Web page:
In short, the website would provide a flexible, "living" macro- and micropedia that could grow and develop in sophistication as needs developed and changed. It would provide an interactive, multimedia presentation illustrating innovations over the past 150 years that have provided life-improving breakthroughs in: energy, transportation, environment, food and agriculture, health and medicine, information and communications, manufacturing processes, as well as the tools to study the world around us at the molecular level. A structured website would allow the viewer to delve into a given subject in sufficient depth to learn about the chemistry involved, or to look at an overview of the many life-improving products resulting from chemical research. It would offer an attractive enhancement to general science studies and courses in chemistry, as well as an interesting and informative source for the general public. The website resulting from this project would help to strengthen the essential bridge between the chemical enterprise and the public, a linkage that is important for both communities for continued growth and development.

This is a very ambitious project - one that will take years to complete and require substantial resources. The immediate focus of the current proposal is a comprehensive analysis of the feasibility and potential value of the overall project.

The task group has identified and compiled a list of books, pamphlets and websites, that contain information on the theme of chemical contributions to society > see list (updated 24 Sep 2004)

This listing is by no means complete; the task group is soliciting help from all members and the community at large to augment this list or critique it from the standpoint of what is included.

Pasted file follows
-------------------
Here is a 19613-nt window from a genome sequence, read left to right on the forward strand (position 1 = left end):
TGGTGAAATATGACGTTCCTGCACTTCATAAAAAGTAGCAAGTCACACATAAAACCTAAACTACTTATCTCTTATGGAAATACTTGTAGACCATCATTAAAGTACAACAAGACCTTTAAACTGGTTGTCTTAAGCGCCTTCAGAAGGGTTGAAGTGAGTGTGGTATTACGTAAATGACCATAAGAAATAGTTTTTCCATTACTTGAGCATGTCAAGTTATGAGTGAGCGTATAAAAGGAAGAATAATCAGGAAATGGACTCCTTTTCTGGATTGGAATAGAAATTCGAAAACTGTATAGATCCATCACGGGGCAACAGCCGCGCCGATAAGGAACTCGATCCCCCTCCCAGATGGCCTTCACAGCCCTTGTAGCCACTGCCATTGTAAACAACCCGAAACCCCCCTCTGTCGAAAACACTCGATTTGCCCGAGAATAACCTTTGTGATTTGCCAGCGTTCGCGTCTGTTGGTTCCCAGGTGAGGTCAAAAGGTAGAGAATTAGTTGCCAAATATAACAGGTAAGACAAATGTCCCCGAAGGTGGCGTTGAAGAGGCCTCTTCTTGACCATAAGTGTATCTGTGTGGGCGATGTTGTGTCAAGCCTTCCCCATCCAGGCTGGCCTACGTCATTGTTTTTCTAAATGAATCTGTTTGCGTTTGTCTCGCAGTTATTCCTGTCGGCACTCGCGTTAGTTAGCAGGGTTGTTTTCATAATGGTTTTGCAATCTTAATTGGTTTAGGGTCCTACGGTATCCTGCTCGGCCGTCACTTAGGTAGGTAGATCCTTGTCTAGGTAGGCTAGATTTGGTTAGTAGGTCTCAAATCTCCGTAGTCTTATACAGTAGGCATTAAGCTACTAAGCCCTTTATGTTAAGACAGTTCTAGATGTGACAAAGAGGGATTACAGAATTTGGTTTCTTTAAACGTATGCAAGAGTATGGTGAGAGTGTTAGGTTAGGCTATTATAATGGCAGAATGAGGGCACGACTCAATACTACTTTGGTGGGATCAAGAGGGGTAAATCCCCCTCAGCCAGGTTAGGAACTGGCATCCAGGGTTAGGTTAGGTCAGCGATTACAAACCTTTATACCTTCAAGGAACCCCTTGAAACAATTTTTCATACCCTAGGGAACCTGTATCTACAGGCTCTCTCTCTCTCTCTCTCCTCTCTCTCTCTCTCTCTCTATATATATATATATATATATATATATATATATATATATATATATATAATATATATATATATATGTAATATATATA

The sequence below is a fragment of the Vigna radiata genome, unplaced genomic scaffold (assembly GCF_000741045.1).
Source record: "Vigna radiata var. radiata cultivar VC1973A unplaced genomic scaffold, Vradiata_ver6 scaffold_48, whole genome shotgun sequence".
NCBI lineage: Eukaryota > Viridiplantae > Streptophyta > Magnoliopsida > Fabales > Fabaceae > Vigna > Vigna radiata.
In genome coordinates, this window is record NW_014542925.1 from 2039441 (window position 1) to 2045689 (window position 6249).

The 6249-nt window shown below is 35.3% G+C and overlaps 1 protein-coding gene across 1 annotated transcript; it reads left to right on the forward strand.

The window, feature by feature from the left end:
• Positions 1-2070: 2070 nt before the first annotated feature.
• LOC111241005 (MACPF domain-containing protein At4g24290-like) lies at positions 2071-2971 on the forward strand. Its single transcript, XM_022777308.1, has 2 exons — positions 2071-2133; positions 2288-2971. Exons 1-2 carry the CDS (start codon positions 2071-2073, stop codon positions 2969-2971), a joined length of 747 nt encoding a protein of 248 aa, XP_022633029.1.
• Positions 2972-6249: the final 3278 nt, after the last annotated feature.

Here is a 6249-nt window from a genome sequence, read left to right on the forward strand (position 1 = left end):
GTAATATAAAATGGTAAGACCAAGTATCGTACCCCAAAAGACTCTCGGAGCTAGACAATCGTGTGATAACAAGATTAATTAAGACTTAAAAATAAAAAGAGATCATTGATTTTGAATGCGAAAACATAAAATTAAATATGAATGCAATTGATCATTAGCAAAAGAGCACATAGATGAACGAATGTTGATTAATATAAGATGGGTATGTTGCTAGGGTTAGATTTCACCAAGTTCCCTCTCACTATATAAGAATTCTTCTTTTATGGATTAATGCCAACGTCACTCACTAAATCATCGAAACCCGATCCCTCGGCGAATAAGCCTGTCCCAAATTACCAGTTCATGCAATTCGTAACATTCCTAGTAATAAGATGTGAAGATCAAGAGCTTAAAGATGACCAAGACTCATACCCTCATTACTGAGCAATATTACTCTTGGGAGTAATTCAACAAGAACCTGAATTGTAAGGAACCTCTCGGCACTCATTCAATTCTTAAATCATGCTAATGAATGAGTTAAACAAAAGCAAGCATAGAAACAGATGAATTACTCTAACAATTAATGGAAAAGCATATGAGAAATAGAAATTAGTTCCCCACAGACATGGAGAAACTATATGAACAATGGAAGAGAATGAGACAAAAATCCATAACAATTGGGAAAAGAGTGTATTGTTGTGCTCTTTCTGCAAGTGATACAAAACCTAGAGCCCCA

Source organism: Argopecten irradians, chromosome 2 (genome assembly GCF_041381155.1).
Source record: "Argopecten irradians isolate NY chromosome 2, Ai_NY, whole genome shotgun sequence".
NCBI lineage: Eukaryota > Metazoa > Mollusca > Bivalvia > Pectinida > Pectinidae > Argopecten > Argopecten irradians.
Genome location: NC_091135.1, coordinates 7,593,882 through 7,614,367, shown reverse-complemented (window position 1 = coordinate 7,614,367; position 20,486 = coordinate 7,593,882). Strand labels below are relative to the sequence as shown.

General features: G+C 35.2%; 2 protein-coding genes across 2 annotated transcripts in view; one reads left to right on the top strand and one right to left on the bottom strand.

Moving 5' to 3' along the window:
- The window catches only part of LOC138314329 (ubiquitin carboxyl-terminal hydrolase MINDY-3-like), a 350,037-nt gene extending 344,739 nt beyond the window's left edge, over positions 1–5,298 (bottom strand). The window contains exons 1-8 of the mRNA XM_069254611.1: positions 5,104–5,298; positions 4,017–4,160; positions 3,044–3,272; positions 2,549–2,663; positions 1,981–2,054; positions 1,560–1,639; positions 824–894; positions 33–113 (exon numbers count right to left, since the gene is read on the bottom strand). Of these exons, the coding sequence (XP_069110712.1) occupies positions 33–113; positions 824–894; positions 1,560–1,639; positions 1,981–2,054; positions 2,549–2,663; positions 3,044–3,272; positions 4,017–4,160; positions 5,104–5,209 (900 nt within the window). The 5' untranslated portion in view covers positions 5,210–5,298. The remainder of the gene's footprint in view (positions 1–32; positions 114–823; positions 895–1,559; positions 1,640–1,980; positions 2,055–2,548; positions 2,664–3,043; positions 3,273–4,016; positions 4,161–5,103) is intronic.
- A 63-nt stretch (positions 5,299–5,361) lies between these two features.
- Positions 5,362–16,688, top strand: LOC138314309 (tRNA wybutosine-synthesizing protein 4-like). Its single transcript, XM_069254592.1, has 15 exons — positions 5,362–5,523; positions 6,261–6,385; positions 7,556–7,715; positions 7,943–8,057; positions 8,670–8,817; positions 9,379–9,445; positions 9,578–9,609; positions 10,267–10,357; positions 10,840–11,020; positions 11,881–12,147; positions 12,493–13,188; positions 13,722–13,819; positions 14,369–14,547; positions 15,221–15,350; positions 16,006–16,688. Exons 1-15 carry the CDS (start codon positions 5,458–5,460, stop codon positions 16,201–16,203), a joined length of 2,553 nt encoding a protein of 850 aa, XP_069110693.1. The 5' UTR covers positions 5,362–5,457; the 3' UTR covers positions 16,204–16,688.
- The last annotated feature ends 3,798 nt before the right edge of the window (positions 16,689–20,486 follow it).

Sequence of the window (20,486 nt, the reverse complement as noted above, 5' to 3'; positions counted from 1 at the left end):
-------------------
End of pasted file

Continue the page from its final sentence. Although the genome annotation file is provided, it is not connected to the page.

The nature of what is available on that list, albeit limited, falls into two categories: (a) historical and (b) current.
The historical information about past innovations and their contributions to society is largely covered by museums (Nobel, Chemical Heritage Foundation and chemical societies such as the Royal Society of Chemistry) and only alludes to the societal value indirectly. Another historical dimension in the present literature comes from anniversary celebrations or similar events that recognize past accomplishments of chemistry in a given country, i.e. Japan, Canada, Australia. These are in monographs or pamphlets. The information that relates to current chemistry is more along the lines of public understanding of chemistry, much of which has been stimulated by the Responsible Care program of the ICCA and its member organizations. There are a variety of websites and materials that attempt to show how the products of chemistry surround us in all aspects of our lives. Presumably, the message is how helpful chemistry is to today's living.

(As of in 2005) Most of these websites are in the early phases of being used, so there is no valuation of their usefulness or how frequently they are accessed. CEFIC has sent out survey information looking for responses on how useful people have found their site. It is not known how long these websites will survive.

project completed

Last update: 5 Jaunary 2006

<project announcement published in Chem. Int. Nov 2003>

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Page last modified 5 January 2006.